On the Road: The History of Paulist Missions
by Father John E. Lynch, C.S.P.
On January 16, 1875, the first Paulist missionaries to California set sail from New York, traveling around the horn of South America. They were Father Adrian Rosecrans, Father Joshua Bodfish, Father George Deshon, Father Walter Elliott, Father William Dwyer and Father Edward Brady.
Other missions followed in rapid succession. Within the first year, missionaries had traveled to New York City, Rhode Island, Kentucky, Michigan, and even Quebec. The New York newspapers took note of the quality of preaching that drew overflow congregations: "As early as four o'clock every morning the streets in the vicinity of St. Mary's were literally alive with crowds of men and women advancing towards the church."
On a mission, over the course of one or two weeks, an instruction was given every morning at 5:30 and a formal sermon preached at 7:30 in the evening. The sick were visited; school children encouraged; confessions heard. The mission journals note that sinners repented, rum sellers reformed, children were baptized. The community grew in numbers, and by 1875 they were preaching missions in California and Nevada.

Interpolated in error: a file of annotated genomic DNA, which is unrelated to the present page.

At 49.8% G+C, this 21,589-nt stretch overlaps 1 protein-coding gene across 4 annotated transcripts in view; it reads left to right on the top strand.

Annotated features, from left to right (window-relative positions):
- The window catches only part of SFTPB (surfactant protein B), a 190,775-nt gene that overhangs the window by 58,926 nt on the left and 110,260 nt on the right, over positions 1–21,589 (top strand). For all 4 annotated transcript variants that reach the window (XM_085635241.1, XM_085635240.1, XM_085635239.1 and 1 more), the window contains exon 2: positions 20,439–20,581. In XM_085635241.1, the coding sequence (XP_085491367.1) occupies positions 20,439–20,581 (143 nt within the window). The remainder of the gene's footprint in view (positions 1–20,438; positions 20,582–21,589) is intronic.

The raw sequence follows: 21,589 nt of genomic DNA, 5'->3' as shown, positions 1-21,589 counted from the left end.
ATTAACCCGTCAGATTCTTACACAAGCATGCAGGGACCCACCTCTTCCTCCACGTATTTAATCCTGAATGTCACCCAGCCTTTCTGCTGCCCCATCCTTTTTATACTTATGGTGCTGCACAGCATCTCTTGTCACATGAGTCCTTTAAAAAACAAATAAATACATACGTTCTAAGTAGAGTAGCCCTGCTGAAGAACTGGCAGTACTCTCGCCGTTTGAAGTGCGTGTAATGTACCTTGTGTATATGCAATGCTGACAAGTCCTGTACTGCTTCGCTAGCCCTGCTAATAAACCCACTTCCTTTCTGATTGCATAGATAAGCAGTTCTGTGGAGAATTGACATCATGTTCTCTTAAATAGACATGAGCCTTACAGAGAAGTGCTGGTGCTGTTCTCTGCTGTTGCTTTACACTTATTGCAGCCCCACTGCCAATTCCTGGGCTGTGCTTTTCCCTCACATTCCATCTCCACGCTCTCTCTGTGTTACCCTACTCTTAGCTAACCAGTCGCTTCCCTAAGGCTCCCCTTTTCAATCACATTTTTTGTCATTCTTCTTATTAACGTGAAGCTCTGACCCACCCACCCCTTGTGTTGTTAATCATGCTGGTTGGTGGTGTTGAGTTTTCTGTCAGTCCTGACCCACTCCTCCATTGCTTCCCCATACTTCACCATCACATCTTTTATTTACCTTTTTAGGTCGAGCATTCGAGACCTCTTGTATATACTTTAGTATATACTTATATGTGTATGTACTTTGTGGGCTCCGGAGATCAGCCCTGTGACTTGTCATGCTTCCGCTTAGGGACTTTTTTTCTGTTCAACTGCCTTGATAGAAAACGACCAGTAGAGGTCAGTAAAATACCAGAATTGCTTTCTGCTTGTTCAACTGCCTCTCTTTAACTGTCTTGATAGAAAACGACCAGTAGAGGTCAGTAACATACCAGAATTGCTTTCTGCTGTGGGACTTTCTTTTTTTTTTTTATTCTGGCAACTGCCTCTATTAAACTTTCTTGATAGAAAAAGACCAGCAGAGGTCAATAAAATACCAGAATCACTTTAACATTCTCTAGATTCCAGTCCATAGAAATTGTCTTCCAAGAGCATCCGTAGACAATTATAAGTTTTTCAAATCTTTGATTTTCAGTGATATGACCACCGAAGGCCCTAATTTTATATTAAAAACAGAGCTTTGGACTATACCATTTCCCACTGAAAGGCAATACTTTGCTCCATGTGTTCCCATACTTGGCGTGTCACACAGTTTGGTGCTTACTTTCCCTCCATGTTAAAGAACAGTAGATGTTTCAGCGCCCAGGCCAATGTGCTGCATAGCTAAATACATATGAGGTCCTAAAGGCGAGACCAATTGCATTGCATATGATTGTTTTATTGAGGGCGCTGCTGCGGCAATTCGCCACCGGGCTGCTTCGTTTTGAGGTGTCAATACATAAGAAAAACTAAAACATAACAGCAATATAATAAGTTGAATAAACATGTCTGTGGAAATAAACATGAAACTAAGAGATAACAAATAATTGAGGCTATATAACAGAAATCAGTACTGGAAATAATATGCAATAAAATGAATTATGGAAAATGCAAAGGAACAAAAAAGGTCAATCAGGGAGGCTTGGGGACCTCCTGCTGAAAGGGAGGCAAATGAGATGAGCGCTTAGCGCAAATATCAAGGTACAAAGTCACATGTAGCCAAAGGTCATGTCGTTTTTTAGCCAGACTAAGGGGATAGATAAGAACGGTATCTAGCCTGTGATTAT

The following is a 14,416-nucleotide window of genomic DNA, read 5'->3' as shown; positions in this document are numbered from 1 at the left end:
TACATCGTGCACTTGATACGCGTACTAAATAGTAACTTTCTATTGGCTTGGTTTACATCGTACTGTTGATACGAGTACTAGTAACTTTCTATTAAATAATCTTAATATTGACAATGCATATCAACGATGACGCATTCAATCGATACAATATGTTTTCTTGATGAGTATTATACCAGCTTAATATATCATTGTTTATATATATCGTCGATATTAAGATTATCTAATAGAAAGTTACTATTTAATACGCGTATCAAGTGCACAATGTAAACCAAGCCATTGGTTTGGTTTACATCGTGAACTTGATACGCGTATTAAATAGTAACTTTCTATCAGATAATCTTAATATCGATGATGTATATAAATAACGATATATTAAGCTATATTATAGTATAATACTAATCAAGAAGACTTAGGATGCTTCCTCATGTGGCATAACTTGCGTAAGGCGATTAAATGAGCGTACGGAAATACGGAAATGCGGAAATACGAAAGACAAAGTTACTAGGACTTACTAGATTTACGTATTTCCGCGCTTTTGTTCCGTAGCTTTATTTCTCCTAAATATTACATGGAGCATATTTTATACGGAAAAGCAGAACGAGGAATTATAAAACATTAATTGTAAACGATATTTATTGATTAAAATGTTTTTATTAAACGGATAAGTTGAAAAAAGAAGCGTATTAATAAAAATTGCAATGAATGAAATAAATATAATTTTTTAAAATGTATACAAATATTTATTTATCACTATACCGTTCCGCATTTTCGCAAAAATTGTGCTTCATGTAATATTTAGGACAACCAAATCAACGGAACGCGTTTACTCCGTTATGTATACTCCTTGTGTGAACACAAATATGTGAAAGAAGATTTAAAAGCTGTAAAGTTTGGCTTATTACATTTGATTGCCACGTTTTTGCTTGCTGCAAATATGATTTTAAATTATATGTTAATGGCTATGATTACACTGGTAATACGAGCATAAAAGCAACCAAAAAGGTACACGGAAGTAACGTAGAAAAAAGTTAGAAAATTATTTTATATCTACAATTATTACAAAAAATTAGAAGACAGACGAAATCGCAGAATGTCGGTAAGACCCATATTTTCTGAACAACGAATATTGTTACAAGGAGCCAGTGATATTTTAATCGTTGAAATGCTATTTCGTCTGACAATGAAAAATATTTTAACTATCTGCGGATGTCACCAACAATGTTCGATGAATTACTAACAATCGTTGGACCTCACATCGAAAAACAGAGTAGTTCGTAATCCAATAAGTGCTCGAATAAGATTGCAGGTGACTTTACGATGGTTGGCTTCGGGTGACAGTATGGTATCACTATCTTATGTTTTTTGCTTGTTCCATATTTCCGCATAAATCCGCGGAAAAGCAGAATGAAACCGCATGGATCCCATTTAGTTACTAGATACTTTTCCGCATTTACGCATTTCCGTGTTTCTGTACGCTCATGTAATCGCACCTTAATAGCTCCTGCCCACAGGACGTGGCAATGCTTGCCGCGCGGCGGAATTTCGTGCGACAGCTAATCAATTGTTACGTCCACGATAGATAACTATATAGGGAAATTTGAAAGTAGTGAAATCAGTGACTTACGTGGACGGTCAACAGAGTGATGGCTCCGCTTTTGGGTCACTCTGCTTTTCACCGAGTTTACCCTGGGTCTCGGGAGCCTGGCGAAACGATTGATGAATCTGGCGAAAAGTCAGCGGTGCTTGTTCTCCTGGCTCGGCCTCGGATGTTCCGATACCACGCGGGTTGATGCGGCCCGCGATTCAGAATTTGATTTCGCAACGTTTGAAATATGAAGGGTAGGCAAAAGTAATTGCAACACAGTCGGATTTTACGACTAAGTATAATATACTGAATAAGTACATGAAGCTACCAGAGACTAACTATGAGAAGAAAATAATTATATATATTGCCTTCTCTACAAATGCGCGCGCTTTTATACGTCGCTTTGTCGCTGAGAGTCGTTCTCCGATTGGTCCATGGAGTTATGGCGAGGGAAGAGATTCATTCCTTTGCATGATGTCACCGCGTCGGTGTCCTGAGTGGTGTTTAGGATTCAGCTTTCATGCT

In San Francisco, a record 9,000 people received communion during a mission. Father Alexander Doyle, the first native Californian to be ordained a Paulist, founded the Apostolic Mission House on the campus of The Catholic University of America in Washington, D.C., in 1904 to train diocesan priests in the art of preaching.
With the advent of radio, the Paulists established Station WLWL in New York City in 1925. A decade later they outfitted three motor trailers as chapels, with generators to provide light and power for public address systems. The trailer missions brought Catholicism to the rural areas of South Carolina, Tennessee and Utah.
When television became available after World War II, the Paulists sought opportunities to proclaim the Gospel in that medium. A popular attention-grabber, both on the screen and in an auditorium or church, was the pulpit dialogue, a quasi-debate, in which one priest would present the Catholic position and another assume the persona of a learned objector.